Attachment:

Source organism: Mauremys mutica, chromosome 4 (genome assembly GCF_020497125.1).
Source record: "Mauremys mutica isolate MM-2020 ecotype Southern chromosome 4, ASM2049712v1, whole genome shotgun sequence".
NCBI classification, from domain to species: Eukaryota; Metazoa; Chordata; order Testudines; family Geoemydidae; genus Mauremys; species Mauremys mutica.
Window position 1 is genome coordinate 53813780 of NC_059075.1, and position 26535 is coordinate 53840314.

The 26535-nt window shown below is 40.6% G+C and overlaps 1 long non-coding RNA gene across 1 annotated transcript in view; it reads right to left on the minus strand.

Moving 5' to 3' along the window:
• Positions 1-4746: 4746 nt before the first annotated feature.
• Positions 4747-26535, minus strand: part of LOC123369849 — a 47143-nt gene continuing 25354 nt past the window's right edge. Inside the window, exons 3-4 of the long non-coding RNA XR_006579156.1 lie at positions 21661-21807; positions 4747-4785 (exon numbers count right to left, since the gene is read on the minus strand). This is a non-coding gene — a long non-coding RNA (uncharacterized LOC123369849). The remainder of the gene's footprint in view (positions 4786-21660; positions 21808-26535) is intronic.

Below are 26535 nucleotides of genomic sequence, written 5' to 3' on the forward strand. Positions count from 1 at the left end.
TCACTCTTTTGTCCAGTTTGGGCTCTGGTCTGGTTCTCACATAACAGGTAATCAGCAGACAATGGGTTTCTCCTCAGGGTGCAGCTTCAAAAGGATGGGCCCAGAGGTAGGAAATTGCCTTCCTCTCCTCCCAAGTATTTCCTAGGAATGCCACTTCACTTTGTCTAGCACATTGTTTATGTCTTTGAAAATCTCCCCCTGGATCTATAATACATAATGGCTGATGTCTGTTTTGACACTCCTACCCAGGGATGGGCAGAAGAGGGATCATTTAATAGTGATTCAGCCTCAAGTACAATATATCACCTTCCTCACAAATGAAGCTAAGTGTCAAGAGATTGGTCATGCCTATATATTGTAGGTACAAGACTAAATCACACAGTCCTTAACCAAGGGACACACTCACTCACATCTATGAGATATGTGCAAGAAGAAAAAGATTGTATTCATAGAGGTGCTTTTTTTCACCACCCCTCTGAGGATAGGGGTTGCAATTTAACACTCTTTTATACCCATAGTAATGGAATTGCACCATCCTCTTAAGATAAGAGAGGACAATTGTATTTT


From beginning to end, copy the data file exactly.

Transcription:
Source organism: Mauremys mutica, chromosome 4 (genome assembly GCF_020497125.1).
Source record: "Mauremys mutica isolate MM-2020 ecotype Southern chromosome 4, ASM2049712v1, whole genome shotgun sequence".
NCBI classification, from domain to species: Eukaryota; Metazoa; Chordata; order Testudines; family Geoemydidae; genus Mauremys; species Mauremys mutica.
Window position 1 is genome coordinate 53813780 of NC_059075.1, and position 26535 is coordinate 53840314.

The 26535-nt window shown below is 40.6% G+C and overlaps 1 long non-coding RNA gene across 1 annotated transcript in view; it reads right to left on the minus strand.

Moving 5' to 3' along the window:
• Positions 1-4746: 4746 nt before the first annotated feature.
• Positions 4747-26535, minus strand: part of LOC123369849 — a 47143-nt gene continuing 25354 nt past the window's right edge. Inside the window, exons 3-4 of the long non-coding RNA XR_006579156.1 lie at positions 21661-21807; positions 4747-4785 (exon numbers count right to left, since the gene is read on the minus strand). This is a non-coding gene — a long non-coding RNA (uncharacterized LOC123369849). The remainder of the gene's footprint in view (positions 4786-21660; positions 21808-26535) is intronic.

Below are 26535 nucleotides of genomic sequence, written 5' to 3' on the forward strand. Positions count from 1 at the left end.
TCACTCTTTTGTCCAGTTTGGGCTCTGGTCTGGTTCTCACATAACAGGTAATCAGCAGACAATGGGTTTCTCCTCAGGGTGCAGCTTCAAAAGGATGGGCCCAGAGGTAGGAAATTGCCTTCCTCTCCTCCCAAGTATTTCCTAGGAATGCCACTTCACTTTGTCTAGCACATTGTTTATGTCTTTGAAAATCTCCCCCTGGATCTATAATACATAATGGCTGATGTCTGTTTTGACACTCCTACCCAGGGATGGGCAGAAGAGGGATCATTTAATAGTGATTCAGCCTCAAGTACAATATATCACCTTCCTCACAAATGAAGCTAAGTGTCAAGAGATTGGTCATGCCTATATATTGTAGGTACAAGACTAAATCACACAGTCCTTAACCAAGGGACACACTCACTCACATCTATGAGATATGTGCAAGAAGAAAAAGATTGTATTCATAGAGGTGCTTTTTTTCACCACCCCTCTGAGGATAGGGGTTGCAATTTAACACTCTTTTATACCCATAGTAATGGAATTGCACCATCCTCTTAAGATAAGAGAGGACAATTGTATTTT